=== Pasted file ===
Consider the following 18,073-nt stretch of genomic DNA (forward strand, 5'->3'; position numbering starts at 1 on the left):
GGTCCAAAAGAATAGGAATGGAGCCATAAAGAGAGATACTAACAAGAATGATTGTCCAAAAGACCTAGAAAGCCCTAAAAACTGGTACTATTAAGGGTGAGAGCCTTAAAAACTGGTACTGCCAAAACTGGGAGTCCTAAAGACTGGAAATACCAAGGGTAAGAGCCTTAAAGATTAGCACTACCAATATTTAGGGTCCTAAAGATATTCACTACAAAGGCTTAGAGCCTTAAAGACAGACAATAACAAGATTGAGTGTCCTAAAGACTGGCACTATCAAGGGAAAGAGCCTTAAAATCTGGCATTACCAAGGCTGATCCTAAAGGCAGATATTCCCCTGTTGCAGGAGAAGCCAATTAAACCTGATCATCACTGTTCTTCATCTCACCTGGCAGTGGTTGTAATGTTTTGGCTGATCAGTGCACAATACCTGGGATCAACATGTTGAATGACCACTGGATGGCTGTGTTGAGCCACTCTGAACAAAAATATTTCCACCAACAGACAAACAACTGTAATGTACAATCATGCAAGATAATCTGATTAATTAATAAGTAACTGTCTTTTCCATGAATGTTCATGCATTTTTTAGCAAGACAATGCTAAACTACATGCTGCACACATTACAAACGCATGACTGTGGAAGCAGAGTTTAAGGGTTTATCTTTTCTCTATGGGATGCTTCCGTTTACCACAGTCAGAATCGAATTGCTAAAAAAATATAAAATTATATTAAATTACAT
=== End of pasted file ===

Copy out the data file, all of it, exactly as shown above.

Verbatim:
Consider the following 18,073-nt stretch of genomic DNA (forward strand, 5'->3'; position numbering starts at 1 on the left):
GGTCCAAAAGAATAGGAATGGAGCCATAAAGAGAGATACTAACAAGAATGATTGTCCAAAAGACCTAGAAAGCCCTAAAAACTGGTACTATTAAGGGTGAGAGCCTTAAAAACTGGTACTGCCAAAACTGGGAGTCCTAAAGACTGGAAATACCAAGGGTAAGAGCCTTAAAGATTAGCACTACCAATATTTAGGGTCCTAAAGATATTCACTACAAAGGCTTAGAGCCTTAAAGACAGACAATAACAAGATTGAGTGTCCTAAAGACTGGCACTATCAAGGGAAAGAGCCTTAAAATCTGGCATTACCAAGGCTGATCCTAAAGGCAGATATTCCCCTGTTGCAGGAGAAGCCAATTAAACCTGATCATCACTGTTCTTCATCTCACCTGGCAGTGGTTGTAATGTTTTGGCTGATCAGTGCACAATACCTGGGATCAACATGTTGAATGACCACTGGATGGCTGTGTTGAGCCACTCTGAACAAAAATATTTCCACCAACAGACAAACAACTGTAATGTACAATCATGCAAGATAATCTGATTAATTAATAAGTAACTGTCTTTTCCATGAATGTTCATGCATTTTTTAGCAAGACAATGCTAAACTACATGCTGCACACATTACAAACGCATGACTGTGGAAGCAGAGTTTAAGGGTTTATCTTTTCTCTATGGGATGCTTCCGTTTACCACAGTCAGAATCGAATTGCTAAAAAAATATAAAATTATATTAAATTACAT